Harsh Realities 

” Do you call this food mom? Lacks salt, lacks spice. This tastes like cardboard. I don’t want to eat this. You sit and eat this.” , her son screamed and stormed out of the house.

He then paused. ” And listen, don’t you dare waste my money by roaming around the city. Be useful. Sit at home and be productive” , he had concluded as he slammed the door gently.

Mrs Mehta, their new neighbor found this extremely distasteful and disturbing. She couldn’t stop herself from reaching out to the poor mother. No mother deserved to be treated that way. She knocked the door and waited for it to be answered.

A quick introduction later, Mrs Mehta broke through the ice. Why is you son treating you this bad. What kind of a horrible person is he, she asked the mother. 

The mother got up from the chair, ‘Some tea?’ she offered the guest. Then she headed towards the kitchen to brew a piping hot cup of tea.

Yesterday, the mother started. 

Yesterday, was the day of my fasting. A few times in the past, that fasting has managed to leave me a little weak. My son tried to talk me out of it. I wouldn’t budge. He knows that I’d eat today to replenish my strength. I’m sure my rascal would have walked into the kitchen. He must have noticed that we were low on supplies today. There wasn’t a lot left of it to cater to his breakfast and lunch and my breakfast and lunch. He knows I’d willingly give up my share for him. I know he would too. He just did that. My son has never complained about the way I cook in decades. There were days when I’d forget the salt and he’d still eat without making a fuss. My son would never judge the food I serve.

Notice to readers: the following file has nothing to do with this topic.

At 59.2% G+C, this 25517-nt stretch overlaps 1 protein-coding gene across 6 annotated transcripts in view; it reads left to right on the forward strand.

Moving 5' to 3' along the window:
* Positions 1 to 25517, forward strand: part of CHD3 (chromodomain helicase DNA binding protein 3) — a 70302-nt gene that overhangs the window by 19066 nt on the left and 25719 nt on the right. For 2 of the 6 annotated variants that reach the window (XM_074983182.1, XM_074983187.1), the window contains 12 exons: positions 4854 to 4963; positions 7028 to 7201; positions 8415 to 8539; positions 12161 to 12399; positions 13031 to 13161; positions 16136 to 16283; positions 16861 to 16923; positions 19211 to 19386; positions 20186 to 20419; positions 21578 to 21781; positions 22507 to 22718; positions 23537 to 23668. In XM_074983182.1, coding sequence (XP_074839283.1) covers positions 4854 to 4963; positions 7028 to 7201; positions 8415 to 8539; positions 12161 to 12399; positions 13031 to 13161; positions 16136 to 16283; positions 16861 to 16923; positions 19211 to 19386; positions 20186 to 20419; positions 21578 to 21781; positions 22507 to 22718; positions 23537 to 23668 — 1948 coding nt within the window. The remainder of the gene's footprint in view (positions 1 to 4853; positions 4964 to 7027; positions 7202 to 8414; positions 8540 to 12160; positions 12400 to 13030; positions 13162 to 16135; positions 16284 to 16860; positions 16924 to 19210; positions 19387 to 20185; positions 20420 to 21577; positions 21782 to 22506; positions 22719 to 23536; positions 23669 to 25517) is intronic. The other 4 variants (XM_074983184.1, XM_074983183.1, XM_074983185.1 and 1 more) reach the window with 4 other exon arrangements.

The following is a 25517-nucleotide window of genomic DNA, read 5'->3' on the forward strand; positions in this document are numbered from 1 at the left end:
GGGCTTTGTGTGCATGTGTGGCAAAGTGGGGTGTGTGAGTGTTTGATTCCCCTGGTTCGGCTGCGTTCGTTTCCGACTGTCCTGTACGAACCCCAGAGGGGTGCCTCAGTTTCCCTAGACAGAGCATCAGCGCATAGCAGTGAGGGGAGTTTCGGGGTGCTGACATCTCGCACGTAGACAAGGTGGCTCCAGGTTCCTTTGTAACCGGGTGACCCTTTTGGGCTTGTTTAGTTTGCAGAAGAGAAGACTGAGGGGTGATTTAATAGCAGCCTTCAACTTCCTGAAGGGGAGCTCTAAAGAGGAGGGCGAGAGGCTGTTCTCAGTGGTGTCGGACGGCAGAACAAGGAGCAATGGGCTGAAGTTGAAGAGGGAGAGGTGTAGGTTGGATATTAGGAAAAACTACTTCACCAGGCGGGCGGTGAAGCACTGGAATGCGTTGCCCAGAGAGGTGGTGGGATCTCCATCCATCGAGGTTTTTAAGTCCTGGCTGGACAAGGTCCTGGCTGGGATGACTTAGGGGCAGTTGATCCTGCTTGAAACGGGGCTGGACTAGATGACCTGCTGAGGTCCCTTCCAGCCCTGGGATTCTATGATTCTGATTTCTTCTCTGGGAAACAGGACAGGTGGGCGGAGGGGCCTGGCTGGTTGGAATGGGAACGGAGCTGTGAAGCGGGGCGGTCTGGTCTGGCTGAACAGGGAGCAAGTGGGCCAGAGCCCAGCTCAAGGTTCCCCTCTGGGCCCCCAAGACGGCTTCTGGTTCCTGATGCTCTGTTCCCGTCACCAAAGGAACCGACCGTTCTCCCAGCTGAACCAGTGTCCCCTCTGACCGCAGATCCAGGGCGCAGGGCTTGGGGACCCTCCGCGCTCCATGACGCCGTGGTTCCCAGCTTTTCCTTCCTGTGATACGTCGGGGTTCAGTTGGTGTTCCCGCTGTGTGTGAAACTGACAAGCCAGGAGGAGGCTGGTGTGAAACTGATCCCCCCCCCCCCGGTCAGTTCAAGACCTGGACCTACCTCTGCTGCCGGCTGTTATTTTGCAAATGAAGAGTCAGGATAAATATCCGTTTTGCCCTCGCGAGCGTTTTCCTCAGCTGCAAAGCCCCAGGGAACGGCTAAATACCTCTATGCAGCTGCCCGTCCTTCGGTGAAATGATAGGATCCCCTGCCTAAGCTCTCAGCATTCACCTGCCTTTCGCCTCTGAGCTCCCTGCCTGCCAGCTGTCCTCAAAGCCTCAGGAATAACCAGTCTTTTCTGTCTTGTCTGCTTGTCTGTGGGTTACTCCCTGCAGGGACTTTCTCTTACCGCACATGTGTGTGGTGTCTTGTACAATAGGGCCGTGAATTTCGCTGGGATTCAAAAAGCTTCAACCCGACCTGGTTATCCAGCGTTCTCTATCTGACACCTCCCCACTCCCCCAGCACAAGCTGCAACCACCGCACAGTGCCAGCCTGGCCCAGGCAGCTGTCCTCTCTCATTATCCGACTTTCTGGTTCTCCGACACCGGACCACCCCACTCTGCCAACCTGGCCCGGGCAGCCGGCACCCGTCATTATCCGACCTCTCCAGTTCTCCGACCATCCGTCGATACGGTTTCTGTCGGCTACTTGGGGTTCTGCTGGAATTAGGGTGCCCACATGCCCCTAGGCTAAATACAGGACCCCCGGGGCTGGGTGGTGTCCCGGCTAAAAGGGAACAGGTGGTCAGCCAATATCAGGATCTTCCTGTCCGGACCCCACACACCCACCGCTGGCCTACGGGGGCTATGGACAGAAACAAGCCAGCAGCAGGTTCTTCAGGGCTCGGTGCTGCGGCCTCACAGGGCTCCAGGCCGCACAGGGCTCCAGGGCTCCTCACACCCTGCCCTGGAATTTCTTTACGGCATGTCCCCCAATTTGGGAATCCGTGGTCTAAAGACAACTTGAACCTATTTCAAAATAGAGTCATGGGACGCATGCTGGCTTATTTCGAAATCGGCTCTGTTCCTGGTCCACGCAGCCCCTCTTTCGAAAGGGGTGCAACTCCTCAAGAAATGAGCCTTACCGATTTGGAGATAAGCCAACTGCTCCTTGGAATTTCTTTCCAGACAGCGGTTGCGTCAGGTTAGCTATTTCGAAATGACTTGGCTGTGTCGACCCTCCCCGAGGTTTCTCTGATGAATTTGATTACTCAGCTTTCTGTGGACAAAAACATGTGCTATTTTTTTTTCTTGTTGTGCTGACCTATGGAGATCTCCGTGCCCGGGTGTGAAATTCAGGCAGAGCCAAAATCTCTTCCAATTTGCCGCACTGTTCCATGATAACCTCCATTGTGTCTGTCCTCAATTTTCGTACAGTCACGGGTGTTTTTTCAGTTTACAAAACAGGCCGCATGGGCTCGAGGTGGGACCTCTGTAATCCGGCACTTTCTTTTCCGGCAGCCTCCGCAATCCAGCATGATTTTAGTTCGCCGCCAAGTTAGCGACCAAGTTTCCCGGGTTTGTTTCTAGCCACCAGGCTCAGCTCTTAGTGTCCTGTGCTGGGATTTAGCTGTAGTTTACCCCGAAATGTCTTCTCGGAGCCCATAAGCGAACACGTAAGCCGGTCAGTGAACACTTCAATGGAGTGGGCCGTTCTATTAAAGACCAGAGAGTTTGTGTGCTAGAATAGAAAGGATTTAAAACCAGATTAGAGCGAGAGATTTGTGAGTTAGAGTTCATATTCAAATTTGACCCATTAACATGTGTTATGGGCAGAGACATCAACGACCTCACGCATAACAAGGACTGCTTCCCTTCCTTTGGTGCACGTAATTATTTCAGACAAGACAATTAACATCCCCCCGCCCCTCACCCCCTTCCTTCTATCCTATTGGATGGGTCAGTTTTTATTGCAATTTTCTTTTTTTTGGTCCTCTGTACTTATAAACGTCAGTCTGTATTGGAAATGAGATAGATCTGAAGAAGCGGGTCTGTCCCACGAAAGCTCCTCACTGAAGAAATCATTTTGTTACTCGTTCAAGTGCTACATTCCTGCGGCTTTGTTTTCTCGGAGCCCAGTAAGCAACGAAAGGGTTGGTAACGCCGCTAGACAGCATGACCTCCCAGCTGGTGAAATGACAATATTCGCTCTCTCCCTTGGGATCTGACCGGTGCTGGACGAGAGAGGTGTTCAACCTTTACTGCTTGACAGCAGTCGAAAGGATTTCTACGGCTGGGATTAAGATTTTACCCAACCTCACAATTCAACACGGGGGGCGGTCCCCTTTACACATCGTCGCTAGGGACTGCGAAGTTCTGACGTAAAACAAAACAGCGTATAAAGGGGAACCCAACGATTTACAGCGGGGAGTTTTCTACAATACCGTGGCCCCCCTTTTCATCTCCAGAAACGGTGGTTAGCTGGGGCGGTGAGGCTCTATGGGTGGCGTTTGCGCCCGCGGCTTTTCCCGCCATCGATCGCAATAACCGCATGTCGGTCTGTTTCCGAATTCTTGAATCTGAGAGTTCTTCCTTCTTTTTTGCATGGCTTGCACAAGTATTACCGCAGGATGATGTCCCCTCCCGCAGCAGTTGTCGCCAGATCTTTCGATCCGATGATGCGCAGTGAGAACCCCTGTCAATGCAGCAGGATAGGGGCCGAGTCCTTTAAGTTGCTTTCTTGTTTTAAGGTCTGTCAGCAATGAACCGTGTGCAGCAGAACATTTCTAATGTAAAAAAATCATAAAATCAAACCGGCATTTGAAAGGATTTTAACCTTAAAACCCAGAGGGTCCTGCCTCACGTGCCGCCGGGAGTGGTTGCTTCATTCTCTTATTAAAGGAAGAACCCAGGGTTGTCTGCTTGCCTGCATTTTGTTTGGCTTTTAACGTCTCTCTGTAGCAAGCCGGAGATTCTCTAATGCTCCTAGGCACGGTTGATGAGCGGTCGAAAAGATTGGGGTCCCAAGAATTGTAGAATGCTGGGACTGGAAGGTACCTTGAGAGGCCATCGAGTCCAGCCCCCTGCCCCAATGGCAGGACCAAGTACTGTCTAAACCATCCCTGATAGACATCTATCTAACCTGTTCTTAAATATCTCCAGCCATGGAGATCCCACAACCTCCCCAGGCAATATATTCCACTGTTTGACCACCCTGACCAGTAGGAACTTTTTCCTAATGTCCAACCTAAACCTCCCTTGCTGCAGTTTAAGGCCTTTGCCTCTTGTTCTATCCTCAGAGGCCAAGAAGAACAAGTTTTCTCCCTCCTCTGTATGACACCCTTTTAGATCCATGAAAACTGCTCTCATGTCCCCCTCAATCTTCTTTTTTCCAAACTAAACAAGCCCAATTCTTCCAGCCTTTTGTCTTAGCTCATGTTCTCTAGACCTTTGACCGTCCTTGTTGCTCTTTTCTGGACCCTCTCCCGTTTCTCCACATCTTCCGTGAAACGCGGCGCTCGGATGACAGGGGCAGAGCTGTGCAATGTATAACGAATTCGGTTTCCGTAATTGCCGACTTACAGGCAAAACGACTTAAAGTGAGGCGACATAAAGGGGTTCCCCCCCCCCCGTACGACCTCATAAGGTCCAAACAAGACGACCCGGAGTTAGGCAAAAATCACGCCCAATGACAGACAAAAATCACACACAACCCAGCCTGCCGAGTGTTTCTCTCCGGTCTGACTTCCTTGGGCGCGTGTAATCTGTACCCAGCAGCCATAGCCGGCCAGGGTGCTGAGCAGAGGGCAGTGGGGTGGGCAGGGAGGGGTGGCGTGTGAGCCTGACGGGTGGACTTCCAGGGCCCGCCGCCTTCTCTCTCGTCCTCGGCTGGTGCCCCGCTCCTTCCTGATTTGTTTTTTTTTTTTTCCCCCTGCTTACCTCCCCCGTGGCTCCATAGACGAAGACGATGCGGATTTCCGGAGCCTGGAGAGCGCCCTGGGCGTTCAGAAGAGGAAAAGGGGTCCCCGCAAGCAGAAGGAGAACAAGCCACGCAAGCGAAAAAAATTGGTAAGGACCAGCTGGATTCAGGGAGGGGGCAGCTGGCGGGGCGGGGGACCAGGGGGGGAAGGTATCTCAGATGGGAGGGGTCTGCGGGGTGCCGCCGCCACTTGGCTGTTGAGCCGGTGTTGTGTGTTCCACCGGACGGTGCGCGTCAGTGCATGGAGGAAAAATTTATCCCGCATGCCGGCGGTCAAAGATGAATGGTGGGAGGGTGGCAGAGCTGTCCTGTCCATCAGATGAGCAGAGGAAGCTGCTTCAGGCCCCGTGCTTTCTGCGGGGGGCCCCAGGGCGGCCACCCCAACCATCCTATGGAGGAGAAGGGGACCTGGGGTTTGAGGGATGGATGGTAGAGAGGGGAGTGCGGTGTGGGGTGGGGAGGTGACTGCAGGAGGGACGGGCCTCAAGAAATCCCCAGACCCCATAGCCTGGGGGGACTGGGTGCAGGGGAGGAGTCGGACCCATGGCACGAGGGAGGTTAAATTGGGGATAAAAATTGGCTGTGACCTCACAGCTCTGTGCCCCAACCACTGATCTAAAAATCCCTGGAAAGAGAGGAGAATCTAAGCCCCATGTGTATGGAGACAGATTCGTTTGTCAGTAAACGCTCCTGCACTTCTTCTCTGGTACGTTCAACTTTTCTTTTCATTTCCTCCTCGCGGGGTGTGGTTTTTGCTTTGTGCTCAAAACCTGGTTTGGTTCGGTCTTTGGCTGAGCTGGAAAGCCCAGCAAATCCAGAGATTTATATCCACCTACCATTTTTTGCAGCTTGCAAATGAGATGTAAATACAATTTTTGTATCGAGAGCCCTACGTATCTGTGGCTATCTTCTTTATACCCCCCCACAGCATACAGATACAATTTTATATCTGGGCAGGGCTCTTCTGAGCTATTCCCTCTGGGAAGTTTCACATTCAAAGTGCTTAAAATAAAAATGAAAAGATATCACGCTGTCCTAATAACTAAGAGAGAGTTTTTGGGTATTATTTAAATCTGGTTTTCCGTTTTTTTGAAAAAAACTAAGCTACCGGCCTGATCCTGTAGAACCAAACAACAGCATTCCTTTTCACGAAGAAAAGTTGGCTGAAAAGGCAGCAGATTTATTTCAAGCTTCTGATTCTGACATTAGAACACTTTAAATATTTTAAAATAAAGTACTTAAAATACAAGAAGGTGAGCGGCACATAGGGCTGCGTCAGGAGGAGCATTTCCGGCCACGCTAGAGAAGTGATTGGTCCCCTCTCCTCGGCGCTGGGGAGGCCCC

Mrs Mehta sat surprised.

And yes, the mother continued. He didn’t want me to visit my usual set of temples today. The rains make the roads slippery and I’ve had a fall a lot of times in the past. He wants me to be safe and comfortable.

A message interrupted their conversation. The son had sent a message that read ‘ Reached office ‘ 

The mother read it aloud.

Every single day, for the last 15 years, he has always made an effort to tell me that he had reached his destination safe and sound. We lost his father to the 91. I panic each time my son leaves home. 

Mrs Mehta, when you know you love someone, the magic is not in the words that one speaks. The magic rests with intent. My son’s words sounded harsh, yes, but it also speaks about realities that I would usually choose to ignore. He reminds me that I need to rest from time to time.

Care to join me for lunch? I think we have plenty today..


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